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Real Men Don't Rape Women

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Published on Mar 31, 2009

Though definitions vary, rape is defined in most jurisdictions as sexual intercourse, or other forms of sexual penetration, by one person ("the accused" or "the perpetrator") with or against another person ("the victim") without the consent of the victim.

The term sexual assault is closely related to rape. Some jurisdictions define "rape" to cover only acts involving penile penetration of the vagina, treating all other types of non-consensual sexual activity as sexual assault. Other jurisdictions define all non-consensual sexual activity to be rape. But the terminology varies, with some places using other terms. For example, Michigan, United States uses the term "criminal sexual conduct". In some jurisdictions, rape is defined in terms of sexual penetration of the victim, which may include penetration with objects, rather than body parts.[4] Some jurisdictions also consider rape to include the use of sexual organs of one or both of the parties, such as oral copulation and masturbation.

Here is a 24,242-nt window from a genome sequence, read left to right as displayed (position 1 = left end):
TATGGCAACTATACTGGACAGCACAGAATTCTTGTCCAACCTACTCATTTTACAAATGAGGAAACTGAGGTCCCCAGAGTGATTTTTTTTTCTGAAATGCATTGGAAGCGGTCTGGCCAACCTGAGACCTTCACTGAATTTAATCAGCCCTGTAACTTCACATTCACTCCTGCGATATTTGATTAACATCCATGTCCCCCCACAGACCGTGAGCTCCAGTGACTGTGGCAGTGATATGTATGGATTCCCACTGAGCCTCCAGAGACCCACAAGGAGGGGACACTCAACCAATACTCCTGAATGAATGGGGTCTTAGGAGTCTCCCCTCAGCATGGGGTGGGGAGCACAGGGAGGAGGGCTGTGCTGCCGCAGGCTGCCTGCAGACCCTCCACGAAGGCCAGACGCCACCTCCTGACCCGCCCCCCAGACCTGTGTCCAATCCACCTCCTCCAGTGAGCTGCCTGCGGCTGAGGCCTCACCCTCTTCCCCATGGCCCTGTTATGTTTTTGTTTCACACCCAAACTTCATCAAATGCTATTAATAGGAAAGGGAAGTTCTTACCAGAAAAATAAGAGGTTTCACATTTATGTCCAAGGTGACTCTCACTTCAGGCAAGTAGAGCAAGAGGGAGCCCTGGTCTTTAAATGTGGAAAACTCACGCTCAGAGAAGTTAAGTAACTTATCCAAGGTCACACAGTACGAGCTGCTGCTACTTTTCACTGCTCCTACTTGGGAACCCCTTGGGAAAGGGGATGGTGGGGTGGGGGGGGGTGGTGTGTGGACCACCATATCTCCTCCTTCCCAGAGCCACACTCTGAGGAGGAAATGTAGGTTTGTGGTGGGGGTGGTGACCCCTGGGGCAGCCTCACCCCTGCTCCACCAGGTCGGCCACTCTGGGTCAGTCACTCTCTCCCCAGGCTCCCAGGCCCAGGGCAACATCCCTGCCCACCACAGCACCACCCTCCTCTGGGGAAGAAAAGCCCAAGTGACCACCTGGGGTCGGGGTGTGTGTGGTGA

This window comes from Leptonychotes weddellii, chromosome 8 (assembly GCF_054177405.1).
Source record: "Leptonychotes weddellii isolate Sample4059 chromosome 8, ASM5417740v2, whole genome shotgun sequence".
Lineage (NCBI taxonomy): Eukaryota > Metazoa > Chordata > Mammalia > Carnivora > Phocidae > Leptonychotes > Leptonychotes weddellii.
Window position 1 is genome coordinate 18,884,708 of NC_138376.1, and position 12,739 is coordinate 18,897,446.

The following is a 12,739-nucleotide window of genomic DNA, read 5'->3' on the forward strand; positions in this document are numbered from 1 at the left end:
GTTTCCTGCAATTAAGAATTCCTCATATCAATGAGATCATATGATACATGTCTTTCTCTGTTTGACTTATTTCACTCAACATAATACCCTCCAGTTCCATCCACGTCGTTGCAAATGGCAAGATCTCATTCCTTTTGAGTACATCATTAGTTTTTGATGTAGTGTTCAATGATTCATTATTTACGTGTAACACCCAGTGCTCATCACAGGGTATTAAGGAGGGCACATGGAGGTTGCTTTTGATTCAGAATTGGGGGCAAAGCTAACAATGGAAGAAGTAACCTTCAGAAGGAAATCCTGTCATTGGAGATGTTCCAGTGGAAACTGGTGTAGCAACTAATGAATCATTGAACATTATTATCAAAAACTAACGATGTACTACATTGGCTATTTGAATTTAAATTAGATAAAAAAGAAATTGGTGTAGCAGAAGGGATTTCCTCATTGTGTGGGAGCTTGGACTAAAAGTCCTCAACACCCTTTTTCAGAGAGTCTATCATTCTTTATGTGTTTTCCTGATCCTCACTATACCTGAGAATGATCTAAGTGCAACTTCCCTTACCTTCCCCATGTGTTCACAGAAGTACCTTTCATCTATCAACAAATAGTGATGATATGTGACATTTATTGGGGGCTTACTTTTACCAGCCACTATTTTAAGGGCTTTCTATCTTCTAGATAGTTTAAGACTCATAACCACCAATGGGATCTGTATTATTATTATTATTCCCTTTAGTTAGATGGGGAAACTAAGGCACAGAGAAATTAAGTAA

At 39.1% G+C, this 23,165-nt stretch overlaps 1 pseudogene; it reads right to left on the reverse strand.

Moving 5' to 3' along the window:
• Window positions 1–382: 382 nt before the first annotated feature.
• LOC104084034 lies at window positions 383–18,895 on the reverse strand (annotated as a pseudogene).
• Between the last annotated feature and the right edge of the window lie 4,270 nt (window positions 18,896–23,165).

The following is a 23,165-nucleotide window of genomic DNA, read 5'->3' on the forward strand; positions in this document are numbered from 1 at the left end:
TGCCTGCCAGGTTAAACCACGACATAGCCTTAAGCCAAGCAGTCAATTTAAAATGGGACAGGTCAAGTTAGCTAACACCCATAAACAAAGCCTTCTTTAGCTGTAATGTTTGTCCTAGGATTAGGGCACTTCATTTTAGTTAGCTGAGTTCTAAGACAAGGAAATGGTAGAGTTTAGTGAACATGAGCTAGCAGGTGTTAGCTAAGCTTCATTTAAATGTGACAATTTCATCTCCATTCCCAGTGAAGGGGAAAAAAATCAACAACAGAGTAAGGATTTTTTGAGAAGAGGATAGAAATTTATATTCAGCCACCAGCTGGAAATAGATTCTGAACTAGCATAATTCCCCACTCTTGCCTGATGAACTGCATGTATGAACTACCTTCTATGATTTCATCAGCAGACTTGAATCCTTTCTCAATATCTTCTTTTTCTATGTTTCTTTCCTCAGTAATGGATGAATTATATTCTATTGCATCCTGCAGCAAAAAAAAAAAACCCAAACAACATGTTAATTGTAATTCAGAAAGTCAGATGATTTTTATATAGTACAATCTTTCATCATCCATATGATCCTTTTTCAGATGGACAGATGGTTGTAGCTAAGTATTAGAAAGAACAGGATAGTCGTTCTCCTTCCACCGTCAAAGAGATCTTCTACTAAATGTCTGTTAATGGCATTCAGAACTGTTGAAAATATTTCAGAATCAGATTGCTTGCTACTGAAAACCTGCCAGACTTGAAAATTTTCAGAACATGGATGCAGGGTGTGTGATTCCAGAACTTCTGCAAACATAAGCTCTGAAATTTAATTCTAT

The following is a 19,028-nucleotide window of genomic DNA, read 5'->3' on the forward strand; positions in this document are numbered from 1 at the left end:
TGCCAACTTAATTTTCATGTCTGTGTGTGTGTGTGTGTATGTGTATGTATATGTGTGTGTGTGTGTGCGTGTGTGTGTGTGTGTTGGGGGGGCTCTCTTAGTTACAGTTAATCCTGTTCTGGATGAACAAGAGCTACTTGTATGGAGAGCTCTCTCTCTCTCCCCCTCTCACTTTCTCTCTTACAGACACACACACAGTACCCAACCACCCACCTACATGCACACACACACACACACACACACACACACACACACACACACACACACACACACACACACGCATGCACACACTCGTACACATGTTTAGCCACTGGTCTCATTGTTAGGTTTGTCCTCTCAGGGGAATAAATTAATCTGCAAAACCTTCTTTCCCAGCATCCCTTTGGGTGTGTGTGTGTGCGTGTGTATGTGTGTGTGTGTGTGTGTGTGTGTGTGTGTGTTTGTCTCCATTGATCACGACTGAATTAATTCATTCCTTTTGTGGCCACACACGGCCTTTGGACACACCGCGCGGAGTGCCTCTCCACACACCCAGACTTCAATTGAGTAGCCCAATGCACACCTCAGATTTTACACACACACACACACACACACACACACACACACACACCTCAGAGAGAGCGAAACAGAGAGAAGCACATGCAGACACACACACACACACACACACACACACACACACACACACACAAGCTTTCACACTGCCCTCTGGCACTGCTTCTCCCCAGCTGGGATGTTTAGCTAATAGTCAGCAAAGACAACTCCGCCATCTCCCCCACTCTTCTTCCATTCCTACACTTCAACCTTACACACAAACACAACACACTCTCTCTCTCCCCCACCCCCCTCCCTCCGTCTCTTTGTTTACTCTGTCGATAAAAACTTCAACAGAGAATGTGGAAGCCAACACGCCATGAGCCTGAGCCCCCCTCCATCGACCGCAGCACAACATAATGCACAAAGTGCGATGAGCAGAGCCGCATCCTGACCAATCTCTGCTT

In recent years, women have been convicted of raping or sexually assaulting men; for example, by the use of an object or when the man is below the statutory age of consent. Also, in recent years women have also been convicted of rape or sexual assault by procuring a man to rape another woman, and by being an accomplice to a rape.

In Scotland, rape is a gender-specific crime; it can only be committed by males upon females. Oral, anal and male rape do not legally constitute rape, nor is digital penetration sufficient.

In Brazil, the definition of rape is even more restrictive. It is defined as non-consensual vaginal sex. Therefore, unlike most of Europe and the Americas, male rape, anal rape, and oral rape are not considered to be rape. Instead, such an act is called a "violent attempt against someone's modesty" ("Atentado violento ao pudor"). The penalty, however, is the same.

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